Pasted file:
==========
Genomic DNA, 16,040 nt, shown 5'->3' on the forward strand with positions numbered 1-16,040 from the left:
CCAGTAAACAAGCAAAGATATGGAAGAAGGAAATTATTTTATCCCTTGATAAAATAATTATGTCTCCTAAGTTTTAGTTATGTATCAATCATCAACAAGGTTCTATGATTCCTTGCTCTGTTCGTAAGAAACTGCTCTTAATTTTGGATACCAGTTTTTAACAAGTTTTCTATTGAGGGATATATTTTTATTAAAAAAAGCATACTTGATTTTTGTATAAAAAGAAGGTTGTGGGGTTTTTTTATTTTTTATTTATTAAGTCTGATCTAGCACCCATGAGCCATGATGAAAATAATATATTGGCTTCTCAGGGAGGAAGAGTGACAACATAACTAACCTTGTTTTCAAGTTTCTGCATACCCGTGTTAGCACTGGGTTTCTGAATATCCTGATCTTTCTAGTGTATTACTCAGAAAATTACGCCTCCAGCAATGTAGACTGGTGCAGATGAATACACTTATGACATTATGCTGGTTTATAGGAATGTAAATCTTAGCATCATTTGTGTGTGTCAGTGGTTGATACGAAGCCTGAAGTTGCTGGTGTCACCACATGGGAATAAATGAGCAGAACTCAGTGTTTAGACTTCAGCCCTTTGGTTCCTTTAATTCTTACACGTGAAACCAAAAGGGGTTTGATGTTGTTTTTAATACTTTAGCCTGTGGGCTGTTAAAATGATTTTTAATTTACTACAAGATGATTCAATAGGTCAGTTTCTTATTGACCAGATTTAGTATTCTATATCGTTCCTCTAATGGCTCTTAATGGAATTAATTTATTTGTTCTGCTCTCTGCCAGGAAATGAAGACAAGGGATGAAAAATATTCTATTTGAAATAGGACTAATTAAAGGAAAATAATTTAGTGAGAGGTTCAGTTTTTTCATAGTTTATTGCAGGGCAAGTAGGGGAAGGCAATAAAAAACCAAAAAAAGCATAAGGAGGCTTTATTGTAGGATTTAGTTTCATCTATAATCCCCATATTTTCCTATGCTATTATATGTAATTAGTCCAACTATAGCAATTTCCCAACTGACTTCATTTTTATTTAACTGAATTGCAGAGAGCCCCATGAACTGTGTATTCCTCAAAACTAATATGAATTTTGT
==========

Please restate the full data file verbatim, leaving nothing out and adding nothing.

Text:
Genomic DNA, 16,040 nt, shown 5'->3' on the forward strand with positions numbered 1-16,040 from the left:
CCAGTAAACAAGCAAAGATATGGAAGAAGGAAATTATTTTATCCCTTGATAAAATAATTATGTCTCCTAAGTTTTAGTTATGTATCAATCATCAACAAGGTTCTATGATTCCTTGCTCTGTTCGTAAGAAACTGCTCTTAATTTTGGATACCAGTTTTTAACAAGTTTTCTATTGAGGGATATATTTTTATTAAAAAAAGCATACTTGATTTTTGTATAAAAAGAAGGTTGTGGGGTTTTTTTATTTTTTATTTATTAAGTCTGATCTAGCACCCATGAGCCATGATGAAAATAATATATTGGCTTCTCAGGGAGGAAGAGTGACAACATAACTAACCTTGTTTTCAAGTTTCTGCATACCCGTGTTAGCACTGGGTTTCTGAATATCCTGATCTTTCTAGTGTATTACTCAGAAAATTACGCCTCCAGCAATGTAGACTGGTGCAGATGAATACACTTATGACATTATGCTGGTTTATAGGAATGTAAATCTTAGCATCATTTGTGTGTGTCAGTGGTTGATACGAAGCCTGAAGTTGCTGGTGTCACCACATGGGAATAAATGAGCAGAACTCAGTGTTTAGACTTCAGCCCTTTGGTTCCTTTAATTCTTACACGTGAAACCAAAAGGGGTTTGATGTTGTTTTTAATACTTTAGCCTGTGGGCTGTTAAAATGATTTTTAATTTACTACAAGATGATTCAATAGGTCAGTTTCTTATTGACCAGATTTAGTATTCTATATCGTTCCTCTAATGGCTCTTAATGGAATTAATTTATTTGTTCTGCTCTCTGCCAGGAAATGAAGACAAGGGATGAAAAATATTCTATTTGAAATAGGACTAATTAAAGGAAAATAATTTAGTGAGAGGTTCAGTTTTTTCATAGTTTATTGCAGGGCAAGTAGGGGAAGGCAATAAAAAACCAAAAAAAGCATAAGGAGGCTTTATTGTAGGATTTAGTTTCATCTATAATCCCCATATTTTCCTATGCTATTATATGTAATTAGTCCAACTATAGCAATTTCCCAACTGACTTCATTTTTATTTAACTGAATTGCAGAGAGCCCCATGAACTGTGTATTCCTCAAAACTAATATGAATTTTGT